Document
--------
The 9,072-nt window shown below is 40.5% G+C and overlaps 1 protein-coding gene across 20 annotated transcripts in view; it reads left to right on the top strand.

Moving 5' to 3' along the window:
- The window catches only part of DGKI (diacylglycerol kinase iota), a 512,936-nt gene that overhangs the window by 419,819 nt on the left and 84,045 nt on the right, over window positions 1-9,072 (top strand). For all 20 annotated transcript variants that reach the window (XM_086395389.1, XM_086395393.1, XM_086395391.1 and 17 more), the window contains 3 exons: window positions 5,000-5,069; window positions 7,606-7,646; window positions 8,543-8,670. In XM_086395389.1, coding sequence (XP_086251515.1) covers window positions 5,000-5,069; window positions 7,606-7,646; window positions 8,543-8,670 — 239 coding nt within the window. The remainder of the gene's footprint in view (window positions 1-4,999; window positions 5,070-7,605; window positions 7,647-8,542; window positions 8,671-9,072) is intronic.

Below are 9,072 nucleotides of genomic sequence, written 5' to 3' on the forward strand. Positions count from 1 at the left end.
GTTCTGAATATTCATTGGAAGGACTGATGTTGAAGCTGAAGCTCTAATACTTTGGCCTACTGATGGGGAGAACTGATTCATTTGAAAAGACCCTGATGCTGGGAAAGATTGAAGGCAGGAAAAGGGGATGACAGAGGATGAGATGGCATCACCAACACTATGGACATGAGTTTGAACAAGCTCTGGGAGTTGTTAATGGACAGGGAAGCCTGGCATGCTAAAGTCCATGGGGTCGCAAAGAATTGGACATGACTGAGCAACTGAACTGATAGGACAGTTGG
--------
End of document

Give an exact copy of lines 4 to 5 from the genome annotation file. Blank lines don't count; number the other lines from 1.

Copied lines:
Below are 9,072 nucleotides of genomic sequence, written 5' to 3' on the forward strand. Positions count from 1 at the left end.
GTTCTGAATATTCATTGGAAGGACTGATGTTGAAGCTGAAGCTCTAATACTTTGGCCTACTGATGGGGAGAACTGATTCATTTGAAAAGACCCTGATGCTGGGAAAGATTGAAGGCAGGAAAAGGGGATGACAGAGGATGAGATGGCATCACCAACACTATGGACATGAGTTTGAACAAGCTCTGGGAGTTGTTAATGGACAGGGAAGCCTGGCATGCTAAAGTCCATGGGGTCGCAAAGAATTGGACATGACTGAGCAACTGAACTGATAGGACAGTTGG